November 2021 - Parks & Recreation - 30

LAW REVIEW
she indicated " recent decades have
seen women in Ocean City wearing
thong or G-string bikini bottoms,
and even 'pasties' that cover
just the nipples during 'Best Body'
competitions. "
At the preliminary injunction hearing,
Dr. Herbenick's testimony was
largely consistent with her reports.
At the hearing, Ocean City presented
Mayor Richard Meehan, Council
Member Mary P. Knight and Melanie
Pursel, president and CEO of the
Ocean City Chamber of Commerce.
These witnesses all testified about
communications they had received
in support of the Ordinance.
On appeal, Plaintiffs reiterated
their claim that " the Ordinance
is unconstitutional under the
Equal Protection Clause of the
United States Constitution. "
The district court denied Plaintiffs'
motion for summary judgment.
In so doing, the court noted
that " the majority of cases that have
upheld similar public nudity laws "
have " recognized that protecting the
portion of society that disfavored
public display of female breasts furthers
an important governmental
interest. " In this particular instance,
the district court cited the testimony
of " many Ocean City residents and
vacationers, " which " voiced strong
opposition to allowing public nudity
in Ocean City. " On the other hand,
the district court noted " Plaintiffs
did not testify, choosing instead to
rely upon an expert witness, Dr.
Herbenick. "
The district court did not find
Dr. Herbenick's opinion persuasive.
30 Parks & Recreation | NOVEMBER 2 0 2 1
According to the court, Dr. Herbenick's
opinion was " not strictly relevant
to the issue at hand " because
" instead of her testifying as to what
Ocean City's citizens' public sensibilities
are, she testified as to what
she thought they should be. " As a
result, the district court concluded
that " Plaintiffs did not muster any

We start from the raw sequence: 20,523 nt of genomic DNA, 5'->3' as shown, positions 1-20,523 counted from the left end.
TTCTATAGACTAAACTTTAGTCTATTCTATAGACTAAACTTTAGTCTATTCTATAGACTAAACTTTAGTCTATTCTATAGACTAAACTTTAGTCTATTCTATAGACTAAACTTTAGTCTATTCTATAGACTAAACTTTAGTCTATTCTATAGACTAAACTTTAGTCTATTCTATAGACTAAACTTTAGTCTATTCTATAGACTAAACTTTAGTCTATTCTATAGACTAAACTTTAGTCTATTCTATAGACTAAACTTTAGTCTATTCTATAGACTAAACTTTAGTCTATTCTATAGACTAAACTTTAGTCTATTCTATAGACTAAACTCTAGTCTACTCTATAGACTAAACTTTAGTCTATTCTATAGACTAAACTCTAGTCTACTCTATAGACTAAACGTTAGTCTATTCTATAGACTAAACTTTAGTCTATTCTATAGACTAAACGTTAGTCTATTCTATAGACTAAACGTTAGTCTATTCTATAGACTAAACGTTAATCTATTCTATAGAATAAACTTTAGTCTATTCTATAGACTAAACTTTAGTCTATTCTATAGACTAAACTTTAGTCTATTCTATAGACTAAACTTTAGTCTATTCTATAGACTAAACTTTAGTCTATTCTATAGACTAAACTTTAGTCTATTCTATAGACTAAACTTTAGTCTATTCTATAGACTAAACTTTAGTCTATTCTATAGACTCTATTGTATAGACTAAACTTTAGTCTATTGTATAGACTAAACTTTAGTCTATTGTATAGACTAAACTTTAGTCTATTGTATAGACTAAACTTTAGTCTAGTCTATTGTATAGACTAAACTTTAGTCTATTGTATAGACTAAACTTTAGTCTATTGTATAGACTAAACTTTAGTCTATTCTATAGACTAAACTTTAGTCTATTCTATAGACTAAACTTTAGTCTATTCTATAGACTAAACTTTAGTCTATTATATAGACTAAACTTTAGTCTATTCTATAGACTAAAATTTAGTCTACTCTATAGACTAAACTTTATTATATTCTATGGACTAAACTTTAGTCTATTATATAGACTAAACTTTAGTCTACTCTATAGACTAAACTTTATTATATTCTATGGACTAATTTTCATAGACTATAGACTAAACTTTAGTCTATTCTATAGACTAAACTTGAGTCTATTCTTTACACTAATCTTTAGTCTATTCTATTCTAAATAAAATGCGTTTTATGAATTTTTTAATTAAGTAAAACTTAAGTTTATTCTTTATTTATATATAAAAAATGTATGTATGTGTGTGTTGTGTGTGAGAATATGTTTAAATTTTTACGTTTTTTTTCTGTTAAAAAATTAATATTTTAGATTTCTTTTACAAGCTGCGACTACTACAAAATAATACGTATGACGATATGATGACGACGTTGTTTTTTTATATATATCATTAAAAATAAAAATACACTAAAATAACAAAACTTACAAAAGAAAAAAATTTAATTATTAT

evidence to show that Ocean City's
citizens shared their view that women
should be able to be bare-chested
in public places as men are. "
Moreover, the federal district
court determined that " assessment
of public sensibilities does not require
precise scientific sampling. "
On the contrary, the court found
" witnesses were able to articulate
the public sensibilities of the
Ocean City community. " In particular,
the court relied on the information
that Ocean City's witnesses
provided about the support they
received from the public about the
Ordinance. According to the court,
Ocean City's elected officials are
" accredited as accurate barometers
of public sensibilities " who " can,
and do, speak for the public. " As
a result, the federal district court
concluded " Ocean City has shown
its Ordinance is substantially related
to an important government
objective, the protection of public
sensibilities. "
The federal district court, therefore,
granted Ocean City's motion
for summary judgment. Plaintiffs
appealed. On appeal, Plaintiffs reiterated
their claim that " the Ordinance
is unconstitutional under
the Equal Protection Clause of the
United States Constitution. "
Gender Classification
Equal Protection
As cited by the federal appeals
| PARK S ANDRECRE AT ION . OR G
court:
" The
Equal
Protection
Clause of the United States Constitution
provides that: 'No State
shall deny to any person within its
jurisdiction the equal protection
of the laws.' " U.S. Const. amend.
XIV, ยง 1. Further, the court noted
" the burden of justification is demanding
and it rests entirely on
the State " when " a law containing
a gender-based classification
is challenged under the Equal Protection
Clause. " In reviewing the
challenged law, the court would
examine " differential treatment "
to determine " whether the proffered
justification
persuasive " :
is exceedingly
The defender of legislation that
differentiates on the basis of gender
must show at least that the
challenged classification serves
important governmental objectives
and that the discriminatory
means employed are substantially
related to the achievement of
those objectives.
On the other hand, the federal
district court acknowledged: " the
Supreme
Court
has
recognized
that new insights and societal understandings
can reveal unjustified
inequality within our most fundamental
institutions that once passed
unnoticed and unchallenged. " As a
result, the court found a challenged
gender classification must meet a
" heightened standard " of judicial
review to ensure the governmental
justification does " not rely on
overbroad generalizations
about
the different talents, capacities, or
preferences of males and females. "
Moreover, the governmental justification
for a gender-based classification
must be " genuine, not hypothesized
or invented post hoc in
response to litigation. "

November 2021 - Parks & Recreation

Table of Contents for the Digital Edition of November 2021 - Parks & Recreation

November 2021 - Parks & Recreation - Intro